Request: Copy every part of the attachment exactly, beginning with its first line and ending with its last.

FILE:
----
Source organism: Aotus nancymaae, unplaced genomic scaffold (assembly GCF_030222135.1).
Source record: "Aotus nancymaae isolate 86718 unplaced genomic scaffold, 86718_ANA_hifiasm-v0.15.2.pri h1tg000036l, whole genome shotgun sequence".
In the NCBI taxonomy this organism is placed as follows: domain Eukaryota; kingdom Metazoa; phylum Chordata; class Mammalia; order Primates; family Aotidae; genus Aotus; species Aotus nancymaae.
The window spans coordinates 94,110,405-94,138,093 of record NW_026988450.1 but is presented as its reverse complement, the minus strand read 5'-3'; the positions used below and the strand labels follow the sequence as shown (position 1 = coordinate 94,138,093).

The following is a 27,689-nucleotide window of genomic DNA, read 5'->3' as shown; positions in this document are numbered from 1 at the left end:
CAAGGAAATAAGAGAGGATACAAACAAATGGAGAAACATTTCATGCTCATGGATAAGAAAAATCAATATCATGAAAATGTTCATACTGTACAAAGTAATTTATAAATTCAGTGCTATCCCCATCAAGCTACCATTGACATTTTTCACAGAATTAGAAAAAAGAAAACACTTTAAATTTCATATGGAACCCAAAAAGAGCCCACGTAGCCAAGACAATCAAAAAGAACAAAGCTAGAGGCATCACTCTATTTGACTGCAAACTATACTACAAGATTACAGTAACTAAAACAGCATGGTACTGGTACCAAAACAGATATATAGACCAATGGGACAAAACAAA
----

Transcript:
Source organism: Aotus nancymaae, unplaced genomic scaffold (assembly GCF_030222135.1).
Source record: "Aotus nancymaae isolate 86718 unplaced genomic scaffold, 86718_ANA_hifiasm-v0.15.2.pri h1tg000036l, whole genome shotgun sequence".
In the NCBI taxonomy this organism is placed as follows: domain Eukaryota; kingdom Metazoa; phylum Chordata; class Mammalia; order Primates; family Aotidae; genus Aotus; species Aotus nancymaae.
The window spans coordinates 94,110,405-94,138,093 of record NW_026988450.1 but is presented as its reverse complement, the minus strand read 5'-3'; the positions used below and the strand labels follow the sequence as shown (position 1 = coordinate 94,138,093).

The following is a 27,689-nucleotide window of genomic DNA, read 5'->3' as shown; positions in this document are numbered from 1 at the left end:
CAAGGAAATAAGAGAGGATACAAACAAATGGAGAAACATTTCATGCTCATGGATAAGAAAAATCAATATCATGAAAATGTTCATACTGTACAAAGTAATTTATAAATTCAGTGCTATCCCCATCAAGCTACCATTGACATTTTTCACAGAATTAGAAAAAAGAAAACACTTTAAATTTCATATGGAACCCAAAAAGAGCCCACGTAGCCAAGACAATCAAAAAGAACAAAGCTAGAGGCATCACTCTATTTGACTGCAAACTATACTACAAGATTACAGTAACTAAAACAGCATGGTACTGGTACCAAAACAGATATATAGACCAATGGGACAAAACAAA